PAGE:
Wall Street set for losses as U.S.-Russia tensions weigh
New York (Reuters): Wall Street was set to open lower on Wednesday due to heightened concerns over a row between the United States and Russia over military action in Syria.
The face-off intensified after Russia warned that any U.S. missiles fired at Syria over a suspected chemical weapons attack on a rebel enclave would be shot down.
As a reply, U.S. President Donald Trump declared that missiles “will be coming” and blasted Moscow for standing by Syrian President Bashar Assad.
At 8:34 a.m. ET, Dow e-minis (1YMc1) were down 230 points, or 0.94 percent. S&P 500 e-minis (ESc1) fell 23 points, or 0.87 percent and Nasdaq 100 e-minis (NQc1) declined 58 points, or 0.88 percent.
“There is going to be broad-based weakness, although one sector that is likely to outperform will be anything tied to the energy space,” said Michael James, managing director of equity trading at Wedbush Securities in Los Angeles.
Escalating tension in Syria lifted oil prices to its highest in more than three years. [O/R]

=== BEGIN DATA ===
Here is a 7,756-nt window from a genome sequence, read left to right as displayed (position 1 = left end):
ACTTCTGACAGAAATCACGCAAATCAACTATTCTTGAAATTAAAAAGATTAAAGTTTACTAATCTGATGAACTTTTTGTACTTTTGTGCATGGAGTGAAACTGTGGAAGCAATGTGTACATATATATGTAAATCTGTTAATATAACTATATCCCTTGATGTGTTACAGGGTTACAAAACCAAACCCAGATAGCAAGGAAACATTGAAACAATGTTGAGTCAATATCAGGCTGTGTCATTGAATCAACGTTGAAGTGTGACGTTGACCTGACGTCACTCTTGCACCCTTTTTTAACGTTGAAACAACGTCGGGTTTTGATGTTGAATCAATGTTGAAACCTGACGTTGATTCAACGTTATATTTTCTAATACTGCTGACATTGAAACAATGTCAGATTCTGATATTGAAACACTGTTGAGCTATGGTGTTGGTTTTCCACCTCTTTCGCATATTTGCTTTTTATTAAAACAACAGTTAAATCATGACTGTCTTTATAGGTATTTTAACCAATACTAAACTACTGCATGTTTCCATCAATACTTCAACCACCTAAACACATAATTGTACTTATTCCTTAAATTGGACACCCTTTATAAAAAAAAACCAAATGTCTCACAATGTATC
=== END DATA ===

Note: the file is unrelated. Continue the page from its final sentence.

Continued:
On Tuesday, the main Wall StreetU.S. indexes closed up nearly 2 percent after Chinese President Xi Jinping promised to lower import tariffs in an attempt to defuse trade dispute with the United States.
“With Xi’s comments yesterday calming some of the trade war concerns, some of that optimism is going away with the concerns over what the final outcome might be over U.S. involvement over Syria,” James said.
U.S. consumer prices fell for the first time in 10 months in March, weighed down by a decline in the cost of gasoline, but underlying inflation continued to firm amid rising prices for healthcare and rental accommodation.
The Labor Department said its Consumer Price Index slipped 0.1 percent, the first and largest drop since May 2017. But the core CPI, which excludes the volatile food and energy components, rose 2.1 percent year-on-year in March, the largest advance since February 2017.
Later in the day, the Federal Reserve is set to release the minutes of its March meeting, at which it voted to raise interest rates.
The minutes will show the view within the Fed on the possible impact of the Trump administration’s trade policies.
Among stocks, Hilton Worldwide (HLT.N) jumped 3 percent after the hotel operator’s main shareholder HNA Tourism Group decided to sell its stake in the company.
Facebook Inc (FB.O) shares were down 0.8 percent in premarket trading.
Shares closed up 4.5 percent in Wall Street on Tuesday after Chief Executive Mark Zuckerberg, in the first of two U.S. congressional hearings, made no further promise to support new legislation or change how the social network does business.